There's something very comforting and satisfying about a meal served and cooked in one pot. One of my favorite one-pot meals is clay pot rice. For this version, I wanted to use an ingredient that's not normally seen in clay pot rice: spicy Italian sausage. Combined with slivers of chicken, marinated dried mushrooms, and a sweet and savory sauce, this speaks comfort to me.
'Chinese' on Serious Eats
Congee is nothing more than a simple rice porridge, but man can it be comforting! It's an Asian breakfast staple, a dim sum classic, and a blank canvas to add your own flavors. Traditionally white rice is used, but sometimes I like to use brown rice for a heartier, healthier porridge with a subtle nutty flavor. Heartier vegetables such as kale, escarole, shiitakes, leeks, and even Brussels sprouts are perfect in it. One of my favorite combos is this recipe: marinated strips of beef, dried shiitake mushrooms, and garlic chips.
Smooth and a little sweet with a mild soybean flavor, fresh bean curd skin is a delicacy. At dim sum houses, it's often stuffed with a mixture of ground pork with mushrooms and ginger, then bathed in a mild yet rich chicken-stock-based sauce. While it's typically a breakfast item, these rolls also make a good dinner dish when served with rice alongside.
Plump and juicy, with chunks of shrimp barely visible through translucent dough, har gow are one of the most widely recognized dim sum classics. Ours enhance the shrimp with bits of pork fat in a stretchy, delicate wrapper.
Though they're a dim sum classic, braised chicken feet (A.K.A. phoenix claws) can be a challenge for those unused to eating them. It takes a little while to get used to the plump claws sticking out of a little bowl, and a bit of work to get at the meat in between the tiny bones, but the flavor-packed rewards are well worth the mental and physical effort.
A staple for breakfast and lunch in many Asian countries, congee is rice and water (or broth) cooked down into a thick porridge. Everyone does it slightly different. It can be cooked using different grains of rice, different kinds and amounts of liquid, and different cooking times. Every choice can affect the final flavor and consistency. After much trial and error, I've arrived at the ideal recipe for a congee that's silky and comforting instead of sludgy or overly heavy.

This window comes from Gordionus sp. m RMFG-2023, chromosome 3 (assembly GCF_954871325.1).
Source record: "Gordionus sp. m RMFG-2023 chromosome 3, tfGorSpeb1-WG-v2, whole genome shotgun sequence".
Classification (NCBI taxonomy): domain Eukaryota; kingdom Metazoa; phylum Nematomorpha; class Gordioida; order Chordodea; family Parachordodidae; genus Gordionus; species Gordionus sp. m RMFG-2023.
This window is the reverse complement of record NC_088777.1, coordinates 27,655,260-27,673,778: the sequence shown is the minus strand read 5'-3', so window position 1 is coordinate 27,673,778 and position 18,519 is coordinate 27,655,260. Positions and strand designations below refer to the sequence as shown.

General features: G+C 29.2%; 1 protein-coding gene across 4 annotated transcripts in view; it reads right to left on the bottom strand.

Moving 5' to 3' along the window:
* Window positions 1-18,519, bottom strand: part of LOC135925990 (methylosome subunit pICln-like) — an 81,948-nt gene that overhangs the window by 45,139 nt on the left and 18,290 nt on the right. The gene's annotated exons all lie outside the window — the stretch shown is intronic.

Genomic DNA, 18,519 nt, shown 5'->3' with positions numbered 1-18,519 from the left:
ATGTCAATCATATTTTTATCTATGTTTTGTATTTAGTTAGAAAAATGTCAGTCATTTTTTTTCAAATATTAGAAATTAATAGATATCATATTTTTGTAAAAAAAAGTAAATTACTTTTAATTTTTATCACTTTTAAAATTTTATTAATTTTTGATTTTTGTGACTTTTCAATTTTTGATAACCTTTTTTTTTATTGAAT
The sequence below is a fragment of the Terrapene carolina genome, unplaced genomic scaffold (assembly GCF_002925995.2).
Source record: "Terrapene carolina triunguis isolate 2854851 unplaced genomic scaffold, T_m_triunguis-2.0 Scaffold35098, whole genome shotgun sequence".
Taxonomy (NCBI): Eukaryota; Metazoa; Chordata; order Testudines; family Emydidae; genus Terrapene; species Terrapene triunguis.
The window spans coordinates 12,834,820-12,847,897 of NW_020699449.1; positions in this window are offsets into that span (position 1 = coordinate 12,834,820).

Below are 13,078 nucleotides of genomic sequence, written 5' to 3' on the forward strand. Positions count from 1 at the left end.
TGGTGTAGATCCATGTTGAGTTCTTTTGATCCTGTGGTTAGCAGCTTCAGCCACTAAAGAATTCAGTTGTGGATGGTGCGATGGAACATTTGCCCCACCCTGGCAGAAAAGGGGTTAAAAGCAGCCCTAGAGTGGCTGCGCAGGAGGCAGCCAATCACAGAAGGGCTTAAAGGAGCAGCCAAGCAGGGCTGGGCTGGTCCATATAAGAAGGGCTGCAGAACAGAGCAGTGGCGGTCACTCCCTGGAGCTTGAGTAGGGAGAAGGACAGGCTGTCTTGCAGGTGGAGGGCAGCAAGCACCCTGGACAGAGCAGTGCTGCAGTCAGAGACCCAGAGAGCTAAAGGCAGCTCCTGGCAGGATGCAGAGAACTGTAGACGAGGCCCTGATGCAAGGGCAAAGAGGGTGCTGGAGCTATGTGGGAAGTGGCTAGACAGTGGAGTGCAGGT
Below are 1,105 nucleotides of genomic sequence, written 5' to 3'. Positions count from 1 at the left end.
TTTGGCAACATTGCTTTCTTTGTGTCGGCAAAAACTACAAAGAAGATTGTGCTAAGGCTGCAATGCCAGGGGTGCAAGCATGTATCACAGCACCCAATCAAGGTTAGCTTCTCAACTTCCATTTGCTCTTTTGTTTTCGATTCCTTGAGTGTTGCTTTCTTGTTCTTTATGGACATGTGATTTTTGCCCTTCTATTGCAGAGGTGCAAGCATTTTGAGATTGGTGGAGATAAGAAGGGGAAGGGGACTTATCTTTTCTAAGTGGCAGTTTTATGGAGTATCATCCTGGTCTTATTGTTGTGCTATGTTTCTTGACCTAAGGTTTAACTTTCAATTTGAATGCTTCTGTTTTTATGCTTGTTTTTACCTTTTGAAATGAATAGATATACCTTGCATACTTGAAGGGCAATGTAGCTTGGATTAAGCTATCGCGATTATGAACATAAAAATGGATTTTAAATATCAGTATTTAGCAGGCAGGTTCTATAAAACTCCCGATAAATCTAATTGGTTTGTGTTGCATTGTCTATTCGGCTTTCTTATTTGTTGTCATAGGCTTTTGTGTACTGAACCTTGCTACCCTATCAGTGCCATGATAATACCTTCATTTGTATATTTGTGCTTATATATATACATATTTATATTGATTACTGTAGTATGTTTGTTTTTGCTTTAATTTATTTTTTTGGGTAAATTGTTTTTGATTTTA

Fluffy and sweet, lotus seed buns are a popular treat at Chinese bakeries. As the name implies, they're flavored with a paste made from lotus flower seeds, which have a light, chestnut-like flavor. This recipe for homemade buns has been perfected to work with either low-gluten flour, or all-purpose. Hot from the steamer, they're a confection not to be missed. The only thing that could make them even better is a cup of bubble tea.
Pork belly has been enjoying its 15 minutes of fame for the last, what, 7 years or so? And no wonder: pork fat tastes good, and as every bacon-lover knows, pork belly is wonderfully fatty. This recipe, from Tom Mylan's The Meat Hook Meat Book, couldn't be easier, and lands you with luscious, wobbly, sweet-and-savory hunks of pork that are as good as any in Chinatown.
This quick and simple stir-fry features cod that's been water-velveted—an easy technique that guarantees tender, silky meat. Light, delicate and full of gently cooked vegetables, it's a perfect dish in a multi-course meat-heavy menu.
This quick and simple stir-fry features both fresh and dried mushrooms for maximum flavor and texture, and chicken that's been water-velveted—an easy technique that guarantees tender, silky meat.
This easy stir-fry of pork with vegetables and sweet-and-sour sauce uses a great, hassle-free water-velveting technique for tender, silky strips of meat.
Intensely beefy and buttery skirt steak is the star of this quick stir-fry, featuring sweet snap peas tossed in oyster sauce.
As much as I now love real-deal Sichuan kung-pao chicken, my absolute favorite Chinese dish as a kid was this mildly spiced Americanized version—and to be honest, I still love it today. Just because it's a Chinese-American standard, complete with slightly-gloppy-sauce and mild heat doesn't make diced chicken with peppers and peanuts any less delicious. Here's how to make it at home.
Crispy chunks of deep-fried battered chicken in a sweet, sour, and savory glaze with complex orange flavor. The Chinese take-out classic, made in your own kitchen.
Crispy chunks of deep-fried battered chicken in a sweet, sour, and savory glaze packed with sesame flavor. The Chinese take-out classic, made in your own kitchen.
This dish, from the Hakka Chinese community, is an offal lover's dream: snappy omasum (bible) tripe stir-fried with tart mustard greens, fermented black beans, and red chilies.
This quick-to-cook stir-fry of eggs with shrimp, Chinese chives, garlic, and ginger is popular among Cantonese home cooks for both its ease and wonderful flavor. It can be made with or without the shrimp, or with sliced roast pork in place of the shrimp.
Quick and easy stir-fried lo mein noodles with cabbage charred until sweet, sauteed mushrooms, and Chinese chives in a light sauce.
In this variation on Kung Pao chicken, firm white-fleshed fish such as catfish or tillapia is marinated with soy sauce and white pepper, then deep fried until golden. Afterwards, it's stir-fried with classic Sichuan flavors: spicy dried chilies, mouth-numbing Sichuan peppercorns, and garlic.
Hunanese food is famous for its fiery, chili-spiked dishes, and this quick and easy one with hand-torn cabbage, fresh red chilies, garlic, scallions, and bacon, is no exception. In fact, by Hunan standards, this dish is fairly tame. Slightly sour, thanks to the addition of black rice vinegar, the dish is great as part of a multi-course meal where the other dishes are even more intensely flavored and spicy.